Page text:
November 25, 2014


I have a hard time making this film out. It feels confused which I think is the intention of the filmmaker. But it also feels discombobulated, trying too hard to be sophisticated. It is supposed to be a story, but nothing actually happens. We’re just given pieces of one person’s memory, and that memory happens to include a gay father who revealed his homosexuality after the death of his wife. There is no depth to any of the intimate personal relationships explored in the film: between the protagonist and his father, the protagonist and his mother, and the protagonist and his lover. They are assembled as if they are trying to speak but no message ends up coming out.


The protagonist is copacetic about his father’s gayness. And he is also copacetic about his lover. It wouldn’t be surprising if he was lobotomized as that’s how vapid his expressions are. We’re able to discover interesting tidbits about the other characters in the film through his void, but what do they instigate inside of us? There are no transformational changes, meaning we don’t actually see any drama take place. We’re told for instance that his lover’s father keeps calling her and pestering her but we don’t know why we should care, or for that matter why the protagonist should.


Perhaps he is simply sad? Perhaps this is why he is attracted to the sad actress? I wouldn’t know. I wouldn’t know why the father had the personality he had, or how it impacted his son’s life. Again, nothing is actually being communicated with the moving parts of the film. A story is supposed to be metaphorical or symbolic of a grander piece of communication that cannot be conveyed under the fixed limitations of time and space and each of our subjective perceptions. Simply throwing things on the wall and calling it a story does not make it so. Are we for instance supposed to applaud the father for facing his death so carelessly? Are we supposed to empathize with the protagonist for having an eccentric mother? Are we supposed to care at all about his previous relationships or of those of his lover? Does anything matter in this film?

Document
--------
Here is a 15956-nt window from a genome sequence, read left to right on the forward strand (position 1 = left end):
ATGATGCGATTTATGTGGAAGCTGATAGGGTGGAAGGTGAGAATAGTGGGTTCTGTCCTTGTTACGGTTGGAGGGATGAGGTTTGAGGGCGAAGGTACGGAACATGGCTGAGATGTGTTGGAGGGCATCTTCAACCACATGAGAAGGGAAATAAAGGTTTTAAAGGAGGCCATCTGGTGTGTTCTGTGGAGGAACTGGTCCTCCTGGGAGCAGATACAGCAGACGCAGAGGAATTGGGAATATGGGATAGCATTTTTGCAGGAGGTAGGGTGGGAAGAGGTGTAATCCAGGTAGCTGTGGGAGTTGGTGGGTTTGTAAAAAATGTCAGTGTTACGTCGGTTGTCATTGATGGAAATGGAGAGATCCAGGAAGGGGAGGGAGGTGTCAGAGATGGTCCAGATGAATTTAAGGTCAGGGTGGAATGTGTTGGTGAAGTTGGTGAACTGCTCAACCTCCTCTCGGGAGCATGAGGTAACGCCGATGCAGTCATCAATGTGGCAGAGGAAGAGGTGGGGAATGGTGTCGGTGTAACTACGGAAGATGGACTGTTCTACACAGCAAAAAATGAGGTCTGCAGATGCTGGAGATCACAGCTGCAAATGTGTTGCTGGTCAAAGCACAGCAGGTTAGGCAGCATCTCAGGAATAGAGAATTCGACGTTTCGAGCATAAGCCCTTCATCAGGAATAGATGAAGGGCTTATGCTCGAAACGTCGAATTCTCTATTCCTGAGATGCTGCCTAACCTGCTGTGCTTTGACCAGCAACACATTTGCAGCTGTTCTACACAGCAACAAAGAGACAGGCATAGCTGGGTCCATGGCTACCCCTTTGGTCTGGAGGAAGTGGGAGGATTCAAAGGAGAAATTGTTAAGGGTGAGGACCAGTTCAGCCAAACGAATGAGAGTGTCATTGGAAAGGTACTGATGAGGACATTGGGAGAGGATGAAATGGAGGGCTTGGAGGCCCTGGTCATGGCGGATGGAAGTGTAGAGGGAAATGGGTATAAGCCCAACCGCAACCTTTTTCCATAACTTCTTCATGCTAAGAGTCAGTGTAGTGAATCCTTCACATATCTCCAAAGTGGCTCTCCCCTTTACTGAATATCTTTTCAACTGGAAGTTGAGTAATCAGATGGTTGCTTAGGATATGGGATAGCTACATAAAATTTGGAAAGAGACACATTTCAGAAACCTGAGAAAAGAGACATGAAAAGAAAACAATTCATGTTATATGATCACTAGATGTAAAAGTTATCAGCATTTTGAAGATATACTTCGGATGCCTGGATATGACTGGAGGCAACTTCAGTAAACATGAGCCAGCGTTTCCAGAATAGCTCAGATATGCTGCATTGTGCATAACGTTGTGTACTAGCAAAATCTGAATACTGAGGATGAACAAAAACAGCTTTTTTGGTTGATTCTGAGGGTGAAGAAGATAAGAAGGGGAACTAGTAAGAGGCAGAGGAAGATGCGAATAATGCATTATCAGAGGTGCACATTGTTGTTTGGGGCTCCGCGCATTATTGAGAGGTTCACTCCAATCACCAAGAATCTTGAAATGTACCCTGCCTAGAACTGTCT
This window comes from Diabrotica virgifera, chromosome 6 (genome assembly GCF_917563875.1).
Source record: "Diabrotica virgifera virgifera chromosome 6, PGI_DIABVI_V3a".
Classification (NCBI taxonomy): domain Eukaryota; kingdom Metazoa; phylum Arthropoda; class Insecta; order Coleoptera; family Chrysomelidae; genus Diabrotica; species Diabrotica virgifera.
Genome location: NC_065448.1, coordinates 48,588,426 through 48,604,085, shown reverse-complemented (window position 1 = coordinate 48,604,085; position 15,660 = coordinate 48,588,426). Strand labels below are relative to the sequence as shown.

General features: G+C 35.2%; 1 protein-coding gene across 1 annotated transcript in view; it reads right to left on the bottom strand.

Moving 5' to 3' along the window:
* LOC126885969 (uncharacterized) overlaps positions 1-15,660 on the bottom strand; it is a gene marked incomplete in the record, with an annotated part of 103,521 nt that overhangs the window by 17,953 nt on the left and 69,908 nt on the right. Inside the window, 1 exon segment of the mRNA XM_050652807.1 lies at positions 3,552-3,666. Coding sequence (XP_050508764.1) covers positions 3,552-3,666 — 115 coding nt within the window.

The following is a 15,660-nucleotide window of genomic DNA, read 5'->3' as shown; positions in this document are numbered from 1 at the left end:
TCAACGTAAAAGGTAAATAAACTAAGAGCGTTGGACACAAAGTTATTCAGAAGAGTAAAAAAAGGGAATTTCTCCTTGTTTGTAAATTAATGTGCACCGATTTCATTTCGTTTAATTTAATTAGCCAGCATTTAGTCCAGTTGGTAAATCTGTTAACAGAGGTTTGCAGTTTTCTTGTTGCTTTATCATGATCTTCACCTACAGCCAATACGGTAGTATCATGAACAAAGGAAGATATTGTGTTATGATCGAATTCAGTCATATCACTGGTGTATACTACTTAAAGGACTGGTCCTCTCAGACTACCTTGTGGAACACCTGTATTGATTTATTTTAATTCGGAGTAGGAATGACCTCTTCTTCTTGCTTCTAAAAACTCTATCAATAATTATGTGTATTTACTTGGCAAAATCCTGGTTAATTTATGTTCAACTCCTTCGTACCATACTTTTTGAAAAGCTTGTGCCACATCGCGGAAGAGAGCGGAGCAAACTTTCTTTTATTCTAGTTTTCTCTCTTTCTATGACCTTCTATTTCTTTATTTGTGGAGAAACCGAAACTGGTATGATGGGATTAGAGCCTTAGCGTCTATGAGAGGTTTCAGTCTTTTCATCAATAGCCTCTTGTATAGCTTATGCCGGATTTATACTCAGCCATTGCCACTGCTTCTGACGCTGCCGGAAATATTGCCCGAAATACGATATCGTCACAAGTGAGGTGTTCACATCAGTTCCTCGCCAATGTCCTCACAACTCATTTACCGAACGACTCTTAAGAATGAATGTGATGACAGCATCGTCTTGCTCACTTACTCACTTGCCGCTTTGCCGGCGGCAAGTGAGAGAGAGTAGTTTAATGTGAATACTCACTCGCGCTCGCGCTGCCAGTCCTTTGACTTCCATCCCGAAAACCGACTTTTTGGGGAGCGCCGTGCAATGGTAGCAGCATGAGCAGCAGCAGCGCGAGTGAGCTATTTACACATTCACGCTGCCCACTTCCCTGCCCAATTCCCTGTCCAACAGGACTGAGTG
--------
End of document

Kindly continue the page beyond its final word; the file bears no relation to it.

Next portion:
These are basic questions that even the most amateurish work answers out of necessity. Call it instinctual to be able to express an idea through an artistic medium. Yet the effort for novelty at times comes at the expense of the utility of art. No doubt the filmmaker was aiming for originality, and no doubt it exists here. But the motion of frames nevertheless needs to have content. The changes that occur within the cinematic space must be able to deliver us something new that we otherwise would not have received. I leave Beginners having my time wasted. If I want to see people who do not know how to live life I can step out into the world. But even then, by unifying the title of the film with its content, I’m stretching to rummage through the rubbish.


Grade: F



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